Civilizations Past And Present
"Here I Take My Stand"
The Second Reformation
While Anglicanism and Lutheranism were developing as state churches,
other forms of Protestantism were emerging in western Europe. Calvinism was
the most popular and most conservative of these, but there were many others,
including multiple forms of Anabaptism. All of them went farther than
Lutheranism and Anglicanism in rejecting Catholic dogma and ritual. The were
also marked by their intensity in pursuing objectives. Generally, they were
opposed to monarchy, but this did not become very apparent until they became
deeply involved in the religious wars after 1560.
The Early Reformation In Switzerland
Popular Protestantism developed early in Switzerland, where conditions
favored its growth. During the late medieval period, the country prospered in
the growing trade between Italy and northern Europe. Busy Swiss craftsmen and
merchants in such cities as Zurich, Berne, Basel, and Geneva, became alienated
by their Habsburg overlords and by papal policies, particularly the sale of
indulgences. In 1499, the Confederation of Swiss cantons won independence from
the Holy Roman Empire and the Habsburgs. To many Swiss, this was a first step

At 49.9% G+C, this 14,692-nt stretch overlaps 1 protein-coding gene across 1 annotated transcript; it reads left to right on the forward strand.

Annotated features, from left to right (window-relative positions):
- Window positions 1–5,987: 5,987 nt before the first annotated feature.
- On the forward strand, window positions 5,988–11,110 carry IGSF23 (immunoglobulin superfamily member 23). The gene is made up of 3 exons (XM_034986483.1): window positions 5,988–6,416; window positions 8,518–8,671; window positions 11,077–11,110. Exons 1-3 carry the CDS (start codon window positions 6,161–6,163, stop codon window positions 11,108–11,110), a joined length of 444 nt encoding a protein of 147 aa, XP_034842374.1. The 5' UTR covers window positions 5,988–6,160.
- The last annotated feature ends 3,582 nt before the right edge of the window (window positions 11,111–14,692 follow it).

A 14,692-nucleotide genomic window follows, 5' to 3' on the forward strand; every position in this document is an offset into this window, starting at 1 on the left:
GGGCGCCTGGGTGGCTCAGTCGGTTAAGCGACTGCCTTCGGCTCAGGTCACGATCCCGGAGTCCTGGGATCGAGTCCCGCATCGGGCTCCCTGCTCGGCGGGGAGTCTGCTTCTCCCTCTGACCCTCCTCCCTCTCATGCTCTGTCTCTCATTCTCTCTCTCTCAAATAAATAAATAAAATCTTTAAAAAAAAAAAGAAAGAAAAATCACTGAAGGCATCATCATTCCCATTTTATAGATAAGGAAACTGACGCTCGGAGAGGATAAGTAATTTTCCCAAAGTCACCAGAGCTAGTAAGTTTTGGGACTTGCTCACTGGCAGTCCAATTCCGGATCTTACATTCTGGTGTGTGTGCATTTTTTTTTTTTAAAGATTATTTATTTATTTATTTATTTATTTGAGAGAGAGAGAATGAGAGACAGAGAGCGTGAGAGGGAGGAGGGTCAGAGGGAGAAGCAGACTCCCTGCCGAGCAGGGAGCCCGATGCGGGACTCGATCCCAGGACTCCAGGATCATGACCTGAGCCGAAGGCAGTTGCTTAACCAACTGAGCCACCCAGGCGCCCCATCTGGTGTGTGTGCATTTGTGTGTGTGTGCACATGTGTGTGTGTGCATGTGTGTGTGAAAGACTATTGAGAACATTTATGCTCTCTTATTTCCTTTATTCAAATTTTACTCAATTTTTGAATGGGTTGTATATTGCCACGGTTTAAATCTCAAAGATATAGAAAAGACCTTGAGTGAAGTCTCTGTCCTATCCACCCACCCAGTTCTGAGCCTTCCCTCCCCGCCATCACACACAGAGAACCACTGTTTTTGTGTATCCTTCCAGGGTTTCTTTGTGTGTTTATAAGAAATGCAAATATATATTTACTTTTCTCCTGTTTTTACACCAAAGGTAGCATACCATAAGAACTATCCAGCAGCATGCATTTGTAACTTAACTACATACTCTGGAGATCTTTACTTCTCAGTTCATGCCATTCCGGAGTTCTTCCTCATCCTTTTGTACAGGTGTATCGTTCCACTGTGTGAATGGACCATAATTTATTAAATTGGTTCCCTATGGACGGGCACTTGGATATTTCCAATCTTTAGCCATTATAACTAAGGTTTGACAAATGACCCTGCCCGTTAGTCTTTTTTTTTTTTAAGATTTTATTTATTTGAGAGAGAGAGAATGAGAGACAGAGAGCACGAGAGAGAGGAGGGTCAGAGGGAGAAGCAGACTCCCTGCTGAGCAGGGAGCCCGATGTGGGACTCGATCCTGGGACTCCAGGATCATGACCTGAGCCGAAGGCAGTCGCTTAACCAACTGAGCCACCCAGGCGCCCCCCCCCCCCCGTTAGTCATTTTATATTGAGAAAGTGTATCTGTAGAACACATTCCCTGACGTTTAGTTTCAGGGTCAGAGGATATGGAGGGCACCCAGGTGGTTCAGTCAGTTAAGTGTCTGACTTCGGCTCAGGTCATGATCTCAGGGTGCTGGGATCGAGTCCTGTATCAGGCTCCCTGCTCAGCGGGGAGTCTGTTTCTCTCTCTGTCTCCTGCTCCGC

in repudiating the authority of the pope.
The Swiss Reformation began in Zurich, shortly after Luther published his
theses at Wittenberg. It was led by Ulrich Zwingli (1484-1531), a humanist
scholar, priest, and former military chaplain, whose regime of clergymen and
magistrates at Zurich supervised government, religion, and individual
morality. Zwingli agreed with Luther in repudiating papal in favor of
scriptural authority. He simplified services, preached justification by faith,
attacked monasticism and opposed clerical celibacy. More rational than Luther,
he was also more interested in practical reforms, going beyond Luther in
advocating more ground for divorce and in denying any mystical conveyance of